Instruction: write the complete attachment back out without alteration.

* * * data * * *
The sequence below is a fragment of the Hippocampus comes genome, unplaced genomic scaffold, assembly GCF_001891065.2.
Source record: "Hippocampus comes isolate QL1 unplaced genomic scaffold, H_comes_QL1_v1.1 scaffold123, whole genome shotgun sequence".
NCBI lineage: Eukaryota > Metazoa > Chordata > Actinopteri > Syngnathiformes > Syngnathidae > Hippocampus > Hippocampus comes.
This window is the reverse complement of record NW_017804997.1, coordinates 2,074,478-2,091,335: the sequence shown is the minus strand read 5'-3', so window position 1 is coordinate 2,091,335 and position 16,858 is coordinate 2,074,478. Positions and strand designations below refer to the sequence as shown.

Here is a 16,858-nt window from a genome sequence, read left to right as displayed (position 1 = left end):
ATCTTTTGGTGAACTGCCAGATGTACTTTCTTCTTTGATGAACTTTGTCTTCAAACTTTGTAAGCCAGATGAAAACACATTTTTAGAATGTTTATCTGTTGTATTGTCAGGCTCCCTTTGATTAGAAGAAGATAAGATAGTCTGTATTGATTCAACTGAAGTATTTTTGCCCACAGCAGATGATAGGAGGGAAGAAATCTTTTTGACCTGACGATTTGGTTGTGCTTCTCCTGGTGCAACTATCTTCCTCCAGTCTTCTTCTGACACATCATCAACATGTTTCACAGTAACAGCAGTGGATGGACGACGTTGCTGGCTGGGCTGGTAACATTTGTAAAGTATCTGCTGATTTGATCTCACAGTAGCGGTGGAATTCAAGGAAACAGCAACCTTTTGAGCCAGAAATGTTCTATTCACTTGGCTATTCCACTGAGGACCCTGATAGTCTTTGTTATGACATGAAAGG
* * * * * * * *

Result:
The sequence below is a fragment of the Hippocampus comes genome, unplaced genomic scaffold, assembly GCF_001891065.2.
Source record: "Hippocampus comes isolate QL1 unplaced genomic scaffold, H_comes_QL1_v1.1 scaffold123, whole genome shotgun sequence".
NCBI lineage: Eukaryota > Metazoa > Chordata > Actinopteri > Syngnathiformes > Syngnathidae > Hippocampus > Hippocampus comes.
This window is the reverse complement of record NW_017804997.1, coordinates 2,074,478-2,091,335: the sequence shown is the minus strand read 5'-3', so window position 1 is coordinate 2,091,335 and position 16,858 is coordinate 2,074,478. Positions and strand designations below refer to the sequence as shown.

Here is a 16,858-nt window from a genome sequence, read left to right as displayed (position 1 = left end):
ATCTTTTGGTGAACTGCCAGATGTACTTTCTTCTTTGATGAACTTTGTCTTCAAACTTTGTAAGCCAGATGAAAACACATTTTTAGAATGTTTATCTGTTGTATTGTCAGGCTCCCTTTGATTAGAAGAAGATAAGATAGTCTGTATTGATTCAACTGAAGTATTTTTGCCCACAGCAGATGATAGGAGGGAAGAAATCTTTTTGACCTGACGATTTGGTTGTGCTTCTCCTGGTGCAACTATCTTCCTCCAGTCTTCTTCTGACACATCATCAACATGTTTCACAGTAACAGCAGTGGATGGACGACGTTGCTGGCTGGGCTGGTAACATTTGTAAAGTATCTGCTGATTTGATCTCACAGTAGCGGTGGAATTCAAGGAAACAGCAACCTTTTGAGCCAGAAATGTTCTATTCACTTGGCTATTCCACTGAGGACCCTGATAGTCTTTGTTATGACATGAAAGG